The Transportation Security Administration said it screened 2,199,815 people at airports across the country, the highest throughput since the start of the pandemic. 

More from the TSA:

12:47 p.m. ET, July 17, 2021

First case of Covid-19 detected in Tokyo's Olympic Village

From CNN’s Junko Ogura

The Tokyo Olympics athletes' village in Japan is pictured from a helicopter on June 26, 2021.
The Tokyo Olympics athletes' village in Japan is pictured from a helicopter on June 26, 2021. Carl Court/Getty Images

An unidentified overseas visitor has tested positive for Covid-19 at the Tokyo Olympics athletes' village, organizers said on Saturday, the first such case amid concerns the games could become a super-spreader event.

Speaking at a news conference, Tokyo 2020 CEO Toshiro Muto confirmed a non-resident of Japan who is involved in organizing the games had tested positive, adding that the individual has been taken into quarantine outside of the village. He would not reveal the person's nationality, citing privacy concerns.

There have now been a total of 45 Covid-19 cases linked to the games, with athletes, officials and contractors testing positive for the virus. Athletes are just starting to arrive for the games, which run July 23 through Aug. 8.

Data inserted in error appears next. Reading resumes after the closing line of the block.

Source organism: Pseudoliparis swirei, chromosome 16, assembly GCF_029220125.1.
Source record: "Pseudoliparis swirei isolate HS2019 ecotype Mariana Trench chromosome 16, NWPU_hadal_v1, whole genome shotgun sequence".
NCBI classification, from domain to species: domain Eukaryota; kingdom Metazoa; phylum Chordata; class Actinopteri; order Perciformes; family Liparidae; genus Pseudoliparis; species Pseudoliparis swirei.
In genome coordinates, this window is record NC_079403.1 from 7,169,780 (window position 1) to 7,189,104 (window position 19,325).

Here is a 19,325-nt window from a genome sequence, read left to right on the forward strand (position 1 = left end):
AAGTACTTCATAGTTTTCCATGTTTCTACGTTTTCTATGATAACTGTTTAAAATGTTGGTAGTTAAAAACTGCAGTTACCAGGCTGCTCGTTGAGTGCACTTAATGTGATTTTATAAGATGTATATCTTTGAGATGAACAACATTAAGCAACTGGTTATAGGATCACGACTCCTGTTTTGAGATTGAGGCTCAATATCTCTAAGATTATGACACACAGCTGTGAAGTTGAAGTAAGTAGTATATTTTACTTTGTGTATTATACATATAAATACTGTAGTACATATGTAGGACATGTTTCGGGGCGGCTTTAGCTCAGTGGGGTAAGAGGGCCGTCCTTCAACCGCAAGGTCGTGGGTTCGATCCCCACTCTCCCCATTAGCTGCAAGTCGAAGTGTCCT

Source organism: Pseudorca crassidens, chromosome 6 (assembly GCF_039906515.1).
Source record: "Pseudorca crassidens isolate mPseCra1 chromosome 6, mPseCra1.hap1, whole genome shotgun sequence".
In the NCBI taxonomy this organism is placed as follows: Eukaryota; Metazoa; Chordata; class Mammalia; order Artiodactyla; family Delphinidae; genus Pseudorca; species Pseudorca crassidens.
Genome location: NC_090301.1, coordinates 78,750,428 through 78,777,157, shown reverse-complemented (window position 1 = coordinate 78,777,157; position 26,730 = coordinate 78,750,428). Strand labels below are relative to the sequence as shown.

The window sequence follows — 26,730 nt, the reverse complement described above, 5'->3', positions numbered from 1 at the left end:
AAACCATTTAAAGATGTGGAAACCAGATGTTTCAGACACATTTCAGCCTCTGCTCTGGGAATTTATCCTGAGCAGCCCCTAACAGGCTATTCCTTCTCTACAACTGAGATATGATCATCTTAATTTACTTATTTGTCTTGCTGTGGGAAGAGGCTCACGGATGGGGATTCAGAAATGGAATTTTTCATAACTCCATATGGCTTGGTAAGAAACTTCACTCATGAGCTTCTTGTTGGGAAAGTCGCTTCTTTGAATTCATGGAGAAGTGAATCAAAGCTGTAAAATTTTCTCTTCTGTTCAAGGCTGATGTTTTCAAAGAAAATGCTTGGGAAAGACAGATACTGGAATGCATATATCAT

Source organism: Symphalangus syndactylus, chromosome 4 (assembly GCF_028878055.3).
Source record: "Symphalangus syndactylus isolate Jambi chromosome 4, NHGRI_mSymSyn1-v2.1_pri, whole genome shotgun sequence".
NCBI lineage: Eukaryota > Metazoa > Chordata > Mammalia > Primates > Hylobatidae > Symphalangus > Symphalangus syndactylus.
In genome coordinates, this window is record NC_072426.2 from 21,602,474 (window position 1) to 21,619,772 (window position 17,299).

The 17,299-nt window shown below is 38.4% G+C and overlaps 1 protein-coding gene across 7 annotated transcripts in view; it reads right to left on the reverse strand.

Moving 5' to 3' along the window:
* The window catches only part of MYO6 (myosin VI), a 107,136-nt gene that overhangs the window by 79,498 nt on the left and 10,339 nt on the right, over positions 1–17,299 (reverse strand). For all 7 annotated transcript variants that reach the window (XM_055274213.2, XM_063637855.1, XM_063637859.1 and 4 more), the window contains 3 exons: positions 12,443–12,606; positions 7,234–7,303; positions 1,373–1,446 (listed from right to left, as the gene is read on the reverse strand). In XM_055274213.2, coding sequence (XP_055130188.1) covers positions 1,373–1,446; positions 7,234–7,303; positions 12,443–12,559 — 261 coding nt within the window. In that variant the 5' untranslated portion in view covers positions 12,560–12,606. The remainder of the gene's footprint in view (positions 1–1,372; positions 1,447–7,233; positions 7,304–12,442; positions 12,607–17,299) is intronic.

12:58 p.m. ET, July 17, 2021

Covid-19 cases and deaths in Thailand hit record highs

From CNN’s Kocha Olarn

Siam Nonthaburi Foundation volunteers carry a coffin with a Covid-19 victim in Nonthaburi Province, Thailand, on July 12, 2021.
Siam Nonthaburi Foundation volunteers carry a coffin with a Covid-19 victim in Nonthaburi Province, Thailand, on July 12, 2021. Sakchai Lalit/AP

Thailand has recorded its highest number of new Covid-19 cases and deaths on Saturday since the pandemic began, according to Thailand’s Ministry of Public Health.

The country had 10,082 new Covid-19 cases and 141 Covid-19 related deaths on Saturday.

The country’s total death toll stands 3,240 and a total of 391,989 people have tested positive for the disease.

The Bangkok metropolitan area reported the highest number of infections with 4,841 new cases, as well as 108 deaths.

Thailand declared semi-lockdowns in the Bangkok metropolitan and 6 other province on July 12. But the number of new cases and death has continued to rise.

Thai Prime Minister Prayut Chan-o-cha posted a statement on his official Facebook page on Friday, hinting that more restrictions are being considered for the 10 provinces currently under semi-lockdowns since the number of infections has not improved.